C++ Program for Constructor Overloading | C++ Programming

Constructor Overloading

When more than one constructor function is defined in a class, then it is called constructor overloading or the use of multiple constructors in a class. It is used to increase the flexibility of a class by having a greater number of constructors for a single class. Overloading constructors in C++ programming gives us more than one way to initialize objects in a class.

The Class Constructor

A class constructor is a special member function of a class that is executed whenever we create new objects of that class.
A constructor will have the exact same name as the class and it does not have any return type at all, not even void. Constructors can be very useful for setting initial values for certain member variables.
Following example explains the concept of constructor −

#include 
using namespace std; 
class Line { public: 
void setLength( double len ); 
double getLength( void ); 
Line(); // This is the constructor 
private: 
double length;}; // Member functions definitions including constructorLine::Line(void) 
{ 
 cout << "Object is being created" << 
endl;
}
void Line::setLength( double len ) 
{ 
 length = len;}double Line::getLength( void ) 
{ 
return length;
} // Main function for the program
int main() 
{ 
Line line; // set line length 
line.setLength(6.0); 
cout << "Length of line : " << 
line.getLength() <<
endl; 
return 0;
}
When the above code is compiled and executed, it produces the following result −
Object is being created
Length of line : 6

Parameterized Constructor

A default constructor does not have any parameter, but if you need, a constructor can have parameters. This helps you to assign an initial value to an object at the time of its creation as shown in the following example −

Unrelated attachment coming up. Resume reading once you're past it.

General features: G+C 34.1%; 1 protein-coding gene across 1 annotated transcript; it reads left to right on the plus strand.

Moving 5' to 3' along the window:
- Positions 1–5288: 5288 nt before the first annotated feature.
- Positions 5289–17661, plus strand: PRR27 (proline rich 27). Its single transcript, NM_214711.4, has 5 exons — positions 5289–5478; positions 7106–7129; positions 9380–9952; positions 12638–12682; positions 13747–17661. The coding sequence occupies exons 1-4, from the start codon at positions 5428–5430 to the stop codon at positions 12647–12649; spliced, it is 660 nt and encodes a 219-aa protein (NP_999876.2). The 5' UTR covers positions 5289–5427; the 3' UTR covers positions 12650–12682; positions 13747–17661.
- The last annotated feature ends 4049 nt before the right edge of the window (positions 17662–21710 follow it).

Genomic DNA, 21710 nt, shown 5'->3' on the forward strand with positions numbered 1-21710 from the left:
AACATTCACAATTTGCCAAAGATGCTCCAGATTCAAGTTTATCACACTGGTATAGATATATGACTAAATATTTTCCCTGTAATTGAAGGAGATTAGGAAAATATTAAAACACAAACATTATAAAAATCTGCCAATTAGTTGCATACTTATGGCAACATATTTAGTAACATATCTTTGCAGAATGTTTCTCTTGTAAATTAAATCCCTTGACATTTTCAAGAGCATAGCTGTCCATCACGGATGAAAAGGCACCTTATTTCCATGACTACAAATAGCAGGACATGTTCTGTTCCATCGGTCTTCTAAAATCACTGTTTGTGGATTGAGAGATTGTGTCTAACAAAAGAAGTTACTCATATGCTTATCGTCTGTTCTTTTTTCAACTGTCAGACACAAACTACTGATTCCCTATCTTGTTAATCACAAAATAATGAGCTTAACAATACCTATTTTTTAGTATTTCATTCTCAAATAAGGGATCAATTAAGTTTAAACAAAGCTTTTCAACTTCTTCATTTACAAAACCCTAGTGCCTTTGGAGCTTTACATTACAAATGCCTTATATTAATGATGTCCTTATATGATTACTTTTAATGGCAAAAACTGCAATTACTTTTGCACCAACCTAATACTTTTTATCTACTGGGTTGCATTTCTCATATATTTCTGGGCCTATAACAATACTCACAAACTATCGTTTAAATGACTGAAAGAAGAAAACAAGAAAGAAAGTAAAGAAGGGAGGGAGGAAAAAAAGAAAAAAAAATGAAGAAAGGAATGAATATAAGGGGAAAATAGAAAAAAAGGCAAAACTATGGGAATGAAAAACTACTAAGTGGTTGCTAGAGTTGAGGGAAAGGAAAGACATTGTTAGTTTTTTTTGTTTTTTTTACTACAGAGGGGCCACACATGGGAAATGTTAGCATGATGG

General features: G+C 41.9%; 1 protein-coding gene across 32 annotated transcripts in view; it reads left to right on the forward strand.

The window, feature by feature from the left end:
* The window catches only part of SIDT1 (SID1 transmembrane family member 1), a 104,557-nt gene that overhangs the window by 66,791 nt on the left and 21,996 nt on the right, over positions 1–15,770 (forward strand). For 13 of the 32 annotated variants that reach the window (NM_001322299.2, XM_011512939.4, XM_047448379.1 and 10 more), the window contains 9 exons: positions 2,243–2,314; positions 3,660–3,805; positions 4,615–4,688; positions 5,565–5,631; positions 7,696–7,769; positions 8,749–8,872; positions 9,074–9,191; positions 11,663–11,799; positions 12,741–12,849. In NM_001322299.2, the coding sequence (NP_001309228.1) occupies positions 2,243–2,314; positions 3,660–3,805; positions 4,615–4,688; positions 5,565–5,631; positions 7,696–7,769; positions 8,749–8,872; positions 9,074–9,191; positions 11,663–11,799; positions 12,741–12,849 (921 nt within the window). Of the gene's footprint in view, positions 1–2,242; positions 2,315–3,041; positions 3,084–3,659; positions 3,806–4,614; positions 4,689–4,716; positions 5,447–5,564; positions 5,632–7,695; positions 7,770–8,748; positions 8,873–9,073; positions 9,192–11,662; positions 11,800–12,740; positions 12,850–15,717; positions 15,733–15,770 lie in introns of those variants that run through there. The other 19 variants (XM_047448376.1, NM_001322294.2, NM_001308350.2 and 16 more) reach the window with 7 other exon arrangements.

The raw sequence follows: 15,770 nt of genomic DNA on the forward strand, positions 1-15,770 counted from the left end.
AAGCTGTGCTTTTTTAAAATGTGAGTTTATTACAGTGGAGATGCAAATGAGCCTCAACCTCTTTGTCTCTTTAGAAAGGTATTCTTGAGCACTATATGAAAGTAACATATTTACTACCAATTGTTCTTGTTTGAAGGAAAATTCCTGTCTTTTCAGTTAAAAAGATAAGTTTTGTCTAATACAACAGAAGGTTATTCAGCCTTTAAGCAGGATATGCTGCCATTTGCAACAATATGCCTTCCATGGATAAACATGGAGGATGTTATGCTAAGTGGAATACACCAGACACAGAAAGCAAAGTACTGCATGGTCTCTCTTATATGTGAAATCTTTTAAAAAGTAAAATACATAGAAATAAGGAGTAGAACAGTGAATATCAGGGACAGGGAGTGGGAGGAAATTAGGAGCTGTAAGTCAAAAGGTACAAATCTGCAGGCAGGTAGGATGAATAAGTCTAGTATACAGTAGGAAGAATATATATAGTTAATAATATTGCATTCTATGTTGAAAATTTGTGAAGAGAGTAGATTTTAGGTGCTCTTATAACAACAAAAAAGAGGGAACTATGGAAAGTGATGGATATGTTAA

#include 
using namespace std;
class Line 
{ 
public: 
void setLength( double len ); 
double getLength( void ); 
Line(double len); // This is the constructor 
private: 
double length;}; // Member functions definitions including constructorLine::Line( double len) 
{ 
 cout << "Object is being created, length = " << 
len << 
endl;
length = len;
}
void Line::setLength( double len ) 
{ 
 length = len;
}
double Line::getLength( void ) 
{ 
return length;
} 
/Main function for the program
int main() 
{ 
Line line(10.0); // get initially set length. 
 cout << "Length of line : " << 
line.getLength() <<endl; // set line length again line.setLength(6.0); 
cout << "Length of line : " << 
line.getLength() <<
endl; 
return 0;
}
When the above code is compiled and executed, it produces the following result −

Object is being created, length = 10
Length of line : 10
Length of line : 6


C++ Program for Constructor Overloading

#include<iostream>
using namespace std;
class item
{
int code,price;
public:
item()
{
code=0; price=0;
}
item(int c, int p)// Over Loading Constructor
{
code=c; price=p;
}
ite5m(item &x)
{
code=x.code; price=x.price;
}
void display()
{
cout<<"\ncode:"<<code<<"\nPrice:"< }
};
int main()
{
item i1;
item i2(102,300);//Passing Value
item i3(i2);
i1.display();
i2.display();
i3.display();

}

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